Fox settles Dominion defamation lawsuit over election fraud claims

Fox settles Dominion defamation lawsuit over election fraud claims
Fox Corporation chair Rupert Murdoch. (Photo: EPA / DREW ANGERER / POOL)

Fox News agreed to settle a voting machine maker’s defamation lawsuit alleging the network defamed it by airing bogus claims that it rigged the 2020 presidential election against Donald Trump.

The network, part of billionaire Rupert Murdoch’s media empire, reached the settlement with Dominion Voting Systems Inc shortly after a jury for the trial in Wilmington, Delaware, was selected on Tuesday and just before opening statements.

Rupert Murdoch

According to the 2021 suit, current and former Fox hosts including Tucker Carlson, Sean Hannity and Jeanine Pirro gave guests such as lawyers Rudy Giuliani and Sidney Powell a platform to repeat defamatory statements that Dominion used computer algorithms to shift votes away from Trump to Joe Biden.

Read More: Fox settlement talks with Dominion heat up on eve of trial 

Fox argued it was simply reporting on issues of national importance and that its broadcasts were protected as free speech under the US Constitution’s First Amendment.

Trial averted

For Fox, the settlement averts a potentially embarrassing trial forcing Murdoch — the 92-year-old chairman of the network’s parent — and his son Lachlan to testify about their oversight of the network’s news presentations. Carlson, who privately scoffed at the conspiracy theory, and other prominent Fox hosts were on Dominion’s witness list as well.

One incentive for Fox to settle was the potential for courtroom humiliation as Dominion lawyers grilled the Murdochs and the Fox hosts. Evidence uncovered in the case shows that Murdoch and other Fox executives and TV hosts knew the claims about Dominion were bogus even as the network amplified them for weeks after Trump lost the election. 

Dominion claimed Fox willfully ignored the obvious falsity of the “stop the steal” campaign it was rapidly spreading, to could keep Trump fans from changing channels to competitors like Newsmax. 

Evidence in the case showed the network and its parent company, Fox Corp, feared Trump’s wrath after Fox called the swing state of Arizona for Biden. Focusing on the stolen election claim was seen as a way to mitigate the damage with Trump’s base.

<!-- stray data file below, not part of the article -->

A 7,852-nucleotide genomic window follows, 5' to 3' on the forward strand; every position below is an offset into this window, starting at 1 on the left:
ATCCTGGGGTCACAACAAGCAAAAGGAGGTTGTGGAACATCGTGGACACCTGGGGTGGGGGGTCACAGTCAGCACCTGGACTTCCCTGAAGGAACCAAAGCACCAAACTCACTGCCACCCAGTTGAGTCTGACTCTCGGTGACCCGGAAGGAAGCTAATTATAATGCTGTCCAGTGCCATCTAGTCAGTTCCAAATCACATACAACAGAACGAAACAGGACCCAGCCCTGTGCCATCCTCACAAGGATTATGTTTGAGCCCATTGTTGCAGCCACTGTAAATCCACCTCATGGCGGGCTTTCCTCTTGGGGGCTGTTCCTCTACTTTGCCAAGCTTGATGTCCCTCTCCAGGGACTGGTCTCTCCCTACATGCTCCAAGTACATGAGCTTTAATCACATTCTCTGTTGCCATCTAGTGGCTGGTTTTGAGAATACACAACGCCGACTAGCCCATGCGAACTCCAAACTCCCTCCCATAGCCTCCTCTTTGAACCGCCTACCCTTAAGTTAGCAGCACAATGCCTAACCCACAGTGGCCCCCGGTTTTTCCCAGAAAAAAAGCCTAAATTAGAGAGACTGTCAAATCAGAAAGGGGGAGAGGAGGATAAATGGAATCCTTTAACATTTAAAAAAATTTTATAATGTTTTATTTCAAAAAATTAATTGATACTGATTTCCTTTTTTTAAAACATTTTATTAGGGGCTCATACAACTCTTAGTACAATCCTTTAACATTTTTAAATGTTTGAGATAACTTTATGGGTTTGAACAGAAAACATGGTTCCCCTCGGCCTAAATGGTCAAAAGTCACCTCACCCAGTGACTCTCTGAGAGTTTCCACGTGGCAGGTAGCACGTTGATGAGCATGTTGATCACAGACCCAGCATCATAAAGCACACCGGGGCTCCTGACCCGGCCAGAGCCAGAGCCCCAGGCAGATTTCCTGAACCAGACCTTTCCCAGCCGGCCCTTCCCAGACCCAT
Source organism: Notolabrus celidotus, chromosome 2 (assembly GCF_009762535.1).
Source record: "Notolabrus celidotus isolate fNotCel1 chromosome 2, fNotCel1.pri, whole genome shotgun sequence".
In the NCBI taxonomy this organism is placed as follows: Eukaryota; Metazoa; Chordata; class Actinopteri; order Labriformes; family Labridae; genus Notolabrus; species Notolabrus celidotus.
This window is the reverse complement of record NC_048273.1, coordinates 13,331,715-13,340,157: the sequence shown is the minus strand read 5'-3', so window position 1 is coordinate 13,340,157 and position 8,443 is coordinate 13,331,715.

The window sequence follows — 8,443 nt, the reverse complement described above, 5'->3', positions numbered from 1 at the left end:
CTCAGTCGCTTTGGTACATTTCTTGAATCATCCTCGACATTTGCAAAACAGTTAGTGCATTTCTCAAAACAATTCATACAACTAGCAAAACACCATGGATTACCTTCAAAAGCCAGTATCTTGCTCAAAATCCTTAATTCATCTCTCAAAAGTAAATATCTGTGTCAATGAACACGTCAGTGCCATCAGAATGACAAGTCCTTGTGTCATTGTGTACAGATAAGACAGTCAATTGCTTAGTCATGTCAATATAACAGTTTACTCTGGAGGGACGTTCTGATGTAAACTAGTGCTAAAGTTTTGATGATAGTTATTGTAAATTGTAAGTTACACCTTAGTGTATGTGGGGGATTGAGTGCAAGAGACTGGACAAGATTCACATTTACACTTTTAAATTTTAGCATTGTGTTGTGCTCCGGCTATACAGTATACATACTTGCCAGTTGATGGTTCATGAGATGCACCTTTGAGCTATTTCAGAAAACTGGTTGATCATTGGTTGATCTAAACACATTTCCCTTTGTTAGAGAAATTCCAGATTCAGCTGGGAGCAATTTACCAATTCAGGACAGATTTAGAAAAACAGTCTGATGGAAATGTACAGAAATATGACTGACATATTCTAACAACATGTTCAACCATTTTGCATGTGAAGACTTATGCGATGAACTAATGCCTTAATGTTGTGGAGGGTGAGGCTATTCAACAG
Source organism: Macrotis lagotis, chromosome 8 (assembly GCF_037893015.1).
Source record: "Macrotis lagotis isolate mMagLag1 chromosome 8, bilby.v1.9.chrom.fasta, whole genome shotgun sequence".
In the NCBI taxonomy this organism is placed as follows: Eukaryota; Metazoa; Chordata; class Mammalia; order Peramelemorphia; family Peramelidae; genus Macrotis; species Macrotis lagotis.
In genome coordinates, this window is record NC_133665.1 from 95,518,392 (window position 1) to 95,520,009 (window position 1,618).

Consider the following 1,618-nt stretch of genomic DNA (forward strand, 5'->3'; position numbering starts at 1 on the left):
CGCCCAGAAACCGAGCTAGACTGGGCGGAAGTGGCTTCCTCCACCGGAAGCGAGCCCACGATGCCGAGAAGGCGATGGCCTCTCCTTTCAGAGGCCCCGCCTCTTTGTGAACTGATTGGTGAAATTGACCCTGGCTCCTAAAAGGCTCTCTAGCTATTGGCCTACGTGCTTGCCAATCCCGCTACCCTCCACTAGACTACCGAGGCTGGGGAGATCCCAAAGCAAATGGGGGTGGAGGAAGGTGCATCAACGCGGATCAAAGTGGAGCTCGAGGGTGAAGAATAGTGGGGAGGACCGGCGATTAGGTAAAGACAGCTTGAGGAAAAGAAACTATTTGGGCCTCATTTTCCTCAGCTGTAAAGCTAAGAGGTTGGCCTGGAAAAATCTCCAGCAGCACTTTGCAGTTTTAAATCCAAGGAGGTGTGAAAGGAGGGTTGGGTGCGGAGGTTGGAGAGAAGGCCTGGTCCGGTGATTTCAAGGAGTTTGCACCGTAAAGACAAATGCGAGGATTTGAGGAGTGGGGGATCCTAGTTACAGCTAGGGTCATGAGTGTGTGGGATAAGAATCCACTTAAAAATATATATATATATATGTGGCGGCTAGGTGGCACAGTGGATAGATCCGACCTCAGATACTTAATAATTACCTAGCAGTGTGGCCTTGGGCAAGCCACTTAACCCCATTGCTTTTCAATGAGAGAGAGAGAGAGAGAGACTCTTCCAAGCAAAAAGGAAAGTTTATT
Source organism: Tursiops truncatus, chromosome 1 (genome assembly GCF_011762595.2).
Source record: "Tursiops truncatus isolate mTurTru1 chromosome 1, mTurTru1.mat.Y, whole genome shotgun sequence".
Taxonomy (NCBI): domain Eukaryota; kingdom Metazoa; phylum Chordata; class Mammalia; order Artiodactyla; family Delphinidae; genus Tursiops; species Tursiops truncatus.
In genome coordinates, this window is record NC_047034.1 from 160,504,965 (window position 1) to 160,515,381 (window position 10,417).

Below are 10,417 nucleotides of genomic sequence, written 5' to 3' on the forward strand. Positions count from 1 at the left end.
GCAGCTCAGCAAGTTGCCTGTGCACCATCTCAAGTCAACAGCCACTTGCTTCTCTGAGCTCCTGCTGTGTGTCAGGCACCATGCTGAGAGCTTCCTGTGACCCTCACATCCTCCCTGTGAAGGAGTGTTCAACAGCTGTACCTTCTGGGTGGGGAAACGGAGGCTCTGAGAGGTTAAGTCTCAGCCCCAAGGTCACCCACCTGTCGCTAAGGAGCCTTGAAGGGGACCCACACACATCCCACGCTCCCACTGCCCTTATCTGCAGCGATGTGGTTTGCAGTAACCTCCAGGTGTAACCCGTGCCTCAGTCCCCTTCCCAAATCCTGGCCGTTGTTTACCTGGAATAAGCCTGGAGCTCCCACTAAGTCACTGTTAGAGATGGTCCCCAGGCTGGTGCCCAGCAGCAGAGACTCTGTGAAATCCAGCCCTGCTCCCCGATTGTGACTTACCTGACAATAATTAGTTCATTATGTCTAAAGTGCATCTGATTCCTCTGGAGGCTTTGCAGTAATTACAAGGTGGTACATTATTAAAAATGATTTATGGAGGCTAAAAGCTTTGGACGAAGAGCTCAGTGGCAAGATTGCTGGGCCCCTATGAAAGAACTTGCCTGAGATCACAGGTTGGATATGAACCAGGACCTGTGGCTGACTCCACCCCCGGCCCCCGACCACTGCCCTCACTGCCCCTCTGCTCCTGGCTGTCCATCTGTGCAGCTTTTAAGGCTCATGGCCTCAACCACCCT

“Do the executives understand how much credibility and trust we’ve lost with our audience?” Carlson warned his producer in a text. “We’re playing with fire, for real … an alternative like Newsmax could be devastating to us.”

Read More: Murdoch, Fox face $1.6-billion trial over 2020 Trump claims 

Delaware Superior Court Judge Eric M Davis had already ruled that the constitutional right to free speech doesn’t automatically protect the spreading of falsehoods, especially unfounded allegations of criminal conduct.

“The evidence developed in this civil proceeding demonstrates that is CRYSTAL clear that none of the statements relating to Dominion about the 2020 election are true,” he wrote, with all the typographic bells and whistles. 

Read More: Fox judge says It’s ‘CRYSTAL clear’ election claims were false

As part of the litigation, Dominion turned up internal Fox communications showing the Murdochs doubted the voting fraud allegations against the company but made no effort to stop hosts and guests from promoting them.  

‘Obviously Untrue’

In a text shown in court, Carlson said Powell’s fraud claims were “obviously untrue” and “unbelievably offensive”. Hannity, one of Fox’s biggest stars, sent a text calling Powell, the architect of the conspiracy theory, an “F’ing lunatic”, Dominion said.

Read More: Fox defamation trial jury is selected after push for settlement

During a hearing in March, the judge noted that emails and tweets from Fox’s Lou Dobbs, uncovered by Dominion in the case’s pretrial exchange of information, could weaken the network’s defence. 

“There seems to be a Dobbs problem,” he said.

The case is Dominion Voting Systems v Fox News Network, N21C-03-257, Delaware Superior Court (Wilmington). 


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